Systematic literature review
With the assistance of a research librarian, we developed a search strategy using predefined Medical Subject Headings (MeSH) and free text words: research$, peer review, publication$, publishing, educat$, training$, academic$, scholar$, project, education, residen$, emergency service, critical care, and trauma. Restricting language to English or French, we searched MEDLINE, Embase, and ERIC using Ovid from 1946 to November 2013. All potentially relevant citation titles, abstracts, and then full articles were independently reviewed by two authors (LC, SM), and disagreements were resolved by consensus. We included all articles that were relevant to EM resident research, consisted of descriptions or evaluations of resident research programs, or described standards for resident research. We excluded editorials, letters to the editor, and articles about a single resident research project or research programs for fellows. We categorized the resulting articles into themes and distributed them among panel members for critical appraisal and summary.
Our literature search did not encounter any survey instruments to determine the current state of EM resident research. Through an iterative process, we developed a 36-item online survey instrument designed to address four main themes arising from our literature search: 1) expectations and requirements, 2) training and assessment, 3) infrastructure and support, and 4) dissemination. Prior to distribution, we piloted the survey among panel members. We sent an email request with a survey link to program directors and assistant program directors for all RCPSC-EM and CFPC-EM programs. We excluded subspecialty programs, such as pediatric EM, prehospital medicine, ultrasound, simulation, and medical education. The link included a letter indicating that responses would be anonymized and reported in aggregate form only. Respondents received email reminders, and, in some cases, resident research coordinators and research directors were contacted to obtain responses. We analysed the resulting data using descriptive statistics reporting means, medians, and proportions.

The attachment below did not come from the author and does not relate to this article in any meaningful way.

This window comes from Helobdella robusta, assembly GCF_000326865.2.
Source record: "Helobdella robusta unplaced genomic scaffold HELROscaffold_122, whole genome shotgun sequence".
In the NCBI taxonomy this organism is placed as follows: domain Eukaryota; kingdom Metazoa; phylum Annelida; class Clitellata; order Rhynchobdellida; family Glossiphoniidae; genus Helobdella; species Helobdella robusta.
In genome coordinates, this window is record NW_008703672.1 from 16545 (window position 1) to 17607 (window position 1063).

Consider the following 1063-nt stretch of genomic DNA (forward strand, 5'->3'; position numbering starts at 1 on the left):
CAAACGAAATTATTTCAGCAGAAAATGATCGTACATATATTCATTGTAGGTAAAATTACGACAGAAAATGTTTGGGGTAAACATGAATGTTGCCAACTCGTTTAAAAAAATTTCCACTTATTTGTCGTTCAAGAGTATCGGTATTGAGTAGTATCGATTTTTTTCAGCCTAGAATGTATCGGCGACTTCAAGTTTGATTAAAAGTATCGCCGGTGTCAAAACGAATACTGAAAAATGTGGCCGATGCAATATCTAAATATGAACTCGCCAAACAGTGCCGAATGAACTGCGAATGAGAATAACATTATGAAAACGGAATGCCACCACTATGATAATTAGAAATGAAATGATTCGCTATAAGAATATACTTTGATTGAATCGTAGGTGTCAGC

We derived the recommendations by group consensus in an iterative fashion after discussion of the literature and generated survey data. Once refined, we distributed the draft recommendations for review and feedback to the Specialty Committee of the RCPSC and the Emergency Medicine Special Interest Focused Practice Committee of the CFPC. We also distributed the draft recommendations to the CAEP Resident Section. Finally, we presented the draft recommendations for discussion at an academic symposium at the CAEP 2014 Conference, which was attended by 80 individuals, including EM program directors, researchers, administrators, attending emergency physicians, and residents. The final recommendations were subsequently revised based on the feedback obtained.
The committee recognized early on in discussions that there was a need for clear definitions of a scholarly project and the desired levels of competence for residents completing such projects. We developed the definitions described in Boxes 1 and 2 through an iterative process, including feedback from the CAEP Academic Symposium.